Hello. My use case is one or two PCs serving as loggers, and 40-50 Wi-Fi-enabled microcontrollers (2.4 GHz, Espressif ESP32S2) sending fairly low amounts of data via MQTT (up to 5 devices sending up to 5 messages of 100-200 characters per second, the rest sending approximately one message of up to 1000 characters every 15 seconds). The PC will receive and log all of the devices' outputs to the hard drive. All of the microcontrollers will be arranged on a two metre wide and two metre tall rack, and the router and the PC will be within a couple of metres. There might be around 2-3 Wi-Fi networks in the vicinity, likely with their signal too weak to even connect to them (low interference from other networks).
Which router would you recommend for this use case? Maybe even something like distributing the devices over two-three wireless routers, and connecting the routers and the PC via Ethernet to a wired router so that the PC can log messages from all networks? Of course, I would prefer one device/LAN. Running the NTP/MQTT services on the routers themselves would also be nice if the router(s) could handle it. Would also be nice to connect the router(s) to a remote VPN and have off-site logging by subscribing to the MQTT broker(s) from remote computers on the VPN, but not necessary.
I would like to stay under $300 total.
I apologise if I left out something important, feel free to ask for more info.
Your problem is basically tied to WiFi layer and how much concurrent traffic it can handle. Router part is trivial. You need to find OpenWRT device with 2.4GHz WiFi part that will support many current sessions, albeit with low traffic.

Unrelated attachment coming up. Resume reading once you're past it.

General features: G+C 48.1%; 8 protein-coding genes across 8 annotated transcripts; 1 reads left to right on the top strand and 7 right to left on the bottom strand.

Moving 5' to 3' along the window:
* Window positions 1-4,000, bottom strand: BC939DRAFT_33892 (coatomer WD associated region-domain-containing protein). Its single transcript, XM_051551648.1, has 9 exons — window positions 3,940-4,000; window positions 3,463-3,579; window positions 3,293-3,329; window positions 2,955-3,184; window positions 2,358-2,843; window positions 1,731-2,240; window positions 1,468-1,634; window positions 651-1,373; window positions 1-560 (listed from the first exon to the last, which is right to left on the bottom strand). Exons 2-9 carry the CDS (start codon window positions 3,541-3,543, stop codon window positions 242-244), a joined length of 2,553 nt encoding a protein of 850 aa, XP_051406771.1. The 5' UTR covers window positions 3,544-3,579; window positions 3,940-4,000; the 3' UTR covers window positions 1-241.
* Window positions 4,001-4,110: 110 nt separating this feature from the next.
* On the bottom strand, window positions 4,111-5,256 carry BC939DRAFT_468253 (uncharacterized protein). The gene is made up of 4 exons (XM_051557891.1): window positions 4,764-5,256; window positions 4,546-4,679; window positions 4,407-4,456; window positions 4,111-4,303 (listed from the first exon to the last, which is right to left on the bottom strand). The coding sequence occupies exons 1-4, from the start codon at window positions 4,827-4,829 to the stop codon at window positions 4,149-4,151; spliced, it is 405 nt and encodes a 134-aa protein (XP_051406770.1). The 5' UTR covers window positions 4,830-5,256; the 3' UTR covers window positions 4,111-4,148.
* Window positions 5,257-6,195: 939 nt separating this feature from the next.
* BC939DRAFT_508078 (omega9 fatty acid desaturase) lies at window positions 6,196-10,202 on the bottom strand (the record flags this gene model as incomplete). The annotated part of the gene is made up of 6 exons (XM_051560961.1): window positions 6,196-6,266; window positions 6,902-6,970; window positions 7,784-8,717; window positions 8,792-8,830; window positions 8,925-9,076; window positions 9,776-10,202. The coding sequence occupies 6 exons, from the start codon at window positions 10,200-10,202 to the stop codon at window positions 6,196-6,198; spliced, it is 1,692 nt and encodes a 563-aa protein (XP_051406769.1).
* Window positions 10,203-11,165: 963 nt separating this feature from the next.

"Router" is nothing but a small Linux box with WiFi cards, Ethernet cards, a (managed) switch and CPU in between. So as long as WiFi HW + Firmware blob used in your particular router supports 50 concurrent devices, you might be fine with one router (considering low traffic).
Worst case, you can use two (or more) devices, split it into different SSID's and let them use different channels in order not to interfere with each other.
Personally, I would skip the router part all together and just use a PCI WiFi card(s) in AP mode (installed in logger PC) in order to aggregate devices.
To be fair, pcengines has lost the ball 10 years ago. They're still milking the old jaguar cores, which are beyond their best-use date for modern routing needs (just barely achieving 1 GBit/s wirespeed on linux (not on xBSD), without any headroom for PPPoE, sqm or VPN left).
Yes, the devices (some of them) are rather unique to offer two mini-PCIe slots for wireless cards in a neat form factor, but if those slots meet the requirements of power-hungry and very hot running 802.11ac or 802.11ax cards is questionable at best - before even thinking about the question if the CPU is fast enough to keep them busy.
Yes, the task at hand might not need fast wireless performance, but many (above 30) connected clients has only become a matter of interest for the vendors since 802.11ac times, older ones are less likely to cope (and even for modern ones, you are at the air time limits, especially with slow IoT 802.11n STAs).
The APU2 was a quite major player when it was originally released, a decade ago - but today, it's too little for too much money. And pcengines dragging the jaguar cores along into the APU6 is almost pitiful.
I used an APU3 for 20 simultaneous clients, streaming youtube on wifi with low res. Thus, should be more than sufficient for the required task. Robustness, reliability is sometimes preferred. Which might even point to the usage of ubuntu for the APU.